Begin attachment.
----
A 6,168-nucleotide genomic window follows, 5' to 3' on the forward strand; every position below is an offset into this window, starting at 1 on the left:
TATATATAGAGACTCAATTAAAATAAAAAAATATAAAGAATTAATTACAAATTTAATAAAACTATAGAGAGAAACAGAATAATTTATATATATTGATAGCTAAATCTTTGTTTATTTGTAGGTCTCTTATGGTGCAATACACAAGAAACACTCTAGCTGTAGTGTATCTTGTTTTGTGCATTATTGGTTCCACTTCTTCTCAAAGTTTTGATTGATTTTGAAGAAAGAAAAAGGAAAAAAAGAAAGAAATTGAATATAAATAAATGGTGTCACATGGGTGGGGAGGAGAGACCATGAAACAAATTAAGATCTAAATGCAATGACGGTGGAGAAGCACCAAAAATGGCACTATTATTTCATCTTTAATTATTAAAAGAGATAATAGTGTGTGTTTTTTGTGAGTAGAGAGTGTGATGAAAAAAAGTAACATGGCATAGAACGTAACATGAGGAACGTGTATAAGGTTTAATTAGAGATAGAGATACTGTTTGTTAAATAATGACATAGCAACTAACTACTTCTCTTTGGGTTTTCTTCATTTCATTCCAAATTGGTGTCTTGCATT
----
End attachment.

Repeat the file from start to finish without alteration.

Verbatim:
A 6,168-nucleotide genomic window follows, 5' to 3' on the forward strand; every position below is an offset into this window, starting at 1 on the left:
TATATATAGAGACTCAATTAAAATAAAAAAATATAAAGAATTAATTACAAATTTAATAAAACTATAGAGAGAAACAGAATAATTTATATATATTGATAGCTAAATCTTTGTTTATTTGTAGGTCTCTTATGGTGCAATACACAAGAAACACTCTAGCTGTAGTGTATCTTGTTTTGTGCATTATTGGTTCCACTTCTTCTCAAAGTTTTGATTGATTTTGAAGAAAGAAAAAGGAAAAAAAGAAAGAAATTGAATATAAATAAATGGTGTCACATGGGTGGGGAGGAGAGACCATGAAACAAATTAAGATCTAAATGCAATGACGGTGGAGAAGCACCAAAAATGGCACTATTATTTCATCTTTAATTATTAAAAGAGATAATAGTGTGTGTTTTTTGTGAGTAGAGAGTGTGATGAAAAAAAGTAACATGGCATAGAACGTAACATGAGGAACGTGTATAAGGTTTAATTAGAGATAGAGATACTGTTTGTTAAATAATGACATAGCAACTAACTACTTCTCTTTGGGTTTTCTTCATTTCATTCCAAATTGGTGTCTTGCATT